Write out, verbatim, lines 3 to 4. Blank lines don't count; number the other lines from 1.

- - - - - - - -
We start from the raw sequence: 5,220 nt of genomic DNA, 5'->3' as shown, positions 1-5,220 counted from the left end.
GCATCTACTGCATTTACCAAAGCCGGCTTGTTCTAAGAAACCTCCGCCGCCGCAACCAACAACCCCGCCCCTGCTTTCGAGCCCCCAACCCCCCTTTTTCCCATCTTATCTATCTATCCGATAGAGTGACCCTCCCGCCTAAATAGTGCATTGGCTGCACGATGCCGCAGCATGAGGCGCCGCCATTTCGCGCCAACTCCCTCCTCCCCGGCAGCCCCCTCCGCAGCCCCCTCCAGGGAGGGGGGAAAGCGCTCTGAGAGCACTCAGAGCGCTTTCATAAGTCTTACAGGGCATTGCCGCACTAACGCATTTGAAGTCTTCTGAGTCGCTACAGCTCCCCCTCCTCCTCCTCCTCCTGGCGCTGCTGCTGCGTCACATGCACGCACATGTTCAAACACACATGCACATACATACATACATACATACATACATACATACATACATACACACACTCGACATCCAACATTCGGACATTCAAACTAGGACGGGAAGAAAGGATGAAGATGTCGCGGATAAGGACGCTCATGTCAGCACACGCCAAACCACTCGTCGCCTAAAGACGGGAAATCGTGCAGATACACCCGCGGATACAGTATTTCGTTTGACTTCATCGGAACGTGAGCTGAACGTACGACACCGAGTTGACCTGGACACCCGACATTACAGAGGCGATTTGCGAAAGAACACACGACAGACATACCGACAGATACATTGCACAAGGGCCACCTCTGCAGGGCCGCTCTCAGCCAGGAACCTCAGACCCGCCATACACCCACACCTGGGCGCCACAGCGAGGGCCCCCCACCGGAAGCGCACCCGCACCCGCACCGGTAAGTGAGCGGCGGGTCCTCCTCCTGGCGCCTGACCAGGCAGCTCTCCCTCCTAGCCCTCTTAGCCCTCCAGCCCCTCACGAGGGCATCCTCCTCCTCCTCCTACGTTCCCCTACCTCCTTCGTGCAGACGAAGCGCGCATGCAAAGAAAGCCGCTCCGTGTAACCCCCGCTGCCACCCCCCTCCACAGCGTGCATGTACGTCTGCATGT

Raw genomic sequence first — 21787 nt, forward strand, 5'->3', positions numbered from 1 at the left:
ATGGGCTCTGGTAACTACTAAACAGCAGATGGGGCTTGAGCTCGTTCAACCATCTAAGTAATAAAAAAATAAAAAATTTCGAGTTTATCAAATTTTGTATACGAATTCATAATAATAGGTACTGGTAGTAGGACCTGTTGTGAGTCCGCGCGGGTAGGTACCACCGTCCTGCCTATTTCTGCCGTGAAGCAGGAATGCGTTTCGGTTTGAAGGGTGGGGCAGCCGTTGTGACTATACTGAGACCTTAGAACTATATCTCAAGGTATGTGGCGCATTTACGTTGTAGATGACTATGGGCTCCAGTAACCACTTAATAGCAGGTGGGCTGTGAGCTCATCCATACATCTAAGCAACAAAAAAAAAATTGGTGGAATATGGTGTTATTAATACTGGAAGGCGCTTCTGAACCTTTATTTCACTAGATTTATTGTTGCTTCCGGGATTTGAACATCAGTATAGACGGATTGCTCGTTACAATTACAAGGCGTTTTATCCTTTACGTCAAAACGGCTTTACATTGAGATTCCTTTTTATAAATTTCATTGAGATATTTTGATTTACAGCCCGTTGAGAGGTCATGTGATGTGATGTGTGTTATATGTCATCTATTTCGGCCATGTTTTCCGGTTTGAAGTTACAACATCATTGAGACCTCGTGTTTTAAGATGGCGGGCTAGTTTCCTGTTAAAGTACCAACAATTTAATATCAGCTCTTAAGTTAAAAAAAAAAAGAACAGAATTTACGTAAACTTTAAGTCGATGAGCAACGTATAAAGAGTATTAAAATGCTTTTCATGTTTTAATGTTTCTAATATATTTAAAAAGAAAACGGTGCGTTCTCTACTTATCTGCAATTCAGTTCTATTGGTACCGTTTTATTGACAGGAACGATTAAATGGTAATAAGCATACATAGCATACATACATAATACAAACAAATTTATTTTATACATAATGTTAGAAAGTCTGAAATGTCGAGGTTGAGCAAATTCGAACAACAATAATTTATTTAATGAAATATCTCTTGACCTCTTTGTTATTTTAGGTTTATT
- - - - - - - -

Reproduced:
Raw genomic sequence first — 21787 nt, forward strand, 5'->3', positions numbered from 1 at the left:
ATGGGCTCTGGTAACTACTAAACAGCAGATGGGGCTTGAGCTCGTTCAACCATCTAAGTAATAAAAAAATAAAAAATTTCGAGTTTATCAAATTTTGTATACGAATTCATAATAATAGGTACTGGTAGTAGGACCTGTTGTGAGTCCGCGCGGGTAGGTACCACCGTCCTGCCTATTTCTGCCGTGAAGCAGGAATGCGTTTCGGTTTGAAGGGTGGGGCAGCCGTTGTGACTATACTGAGACCTTAGAACTATATCTCAAGGTATGTGGCGCATTTACGTTGTAGATGACTATGGGCTCCAGTAACCACTTAATAGCAGGTGGGCTGTGAGCTCATCCATACATCTAAGCAACAAAAAAAAAATTGGTGGAATATGGTGTTATTAATACTGGAAGGCGCTTCTGAACCTTTATTTCACTAGATTTATTGTTGCTTCCGGGATTTGAACATCAGTATAGACGGATTGCTCGTTACAATTACAAGGCGTTTTATCCTTTACGTCAAAACGGCTTTACATTGAGATTCCTTTTTATAAATTTCATTGAGATATTTTGATTTACAGCCCGTTGAGAGGTCATGTGATGTGATGTGTGTTATATGTCATCTATTTCGGCCATGTTTTCCGGTTTGAAGTTACAACATCATTGAGACCTCGTGTTTTAAGATGGCGGGCTAGTTTCCTGTTAAAGTACCAACAATTTAATATCAGCTCTTAAGTTAAAAAAAAAAAGAACAGAATTTACGTAAACTTTAAGTCGATGAGCAACGTATAAAGAGTATTAAAATGCTTTTCATGTTTTAATGTTTCTAATATATTTAAAAAGAAAACGGTGCGTTCTCTACTTATCTGCAATTCAGTTCTATTGGTACCGTTTTATTGACAGGAACGATTAAATGGTAATAAGCATACATAGCATACATACATAATACAAACAAATTTATTTTATACATAATGTTAGAAAGTCTGAAATGTCGAGGTTGAGCAAATTCGAACAACAATAATTTATTTAATGAAATATCTCTTGACCTCTTTGTTATTTTAGGTTTATT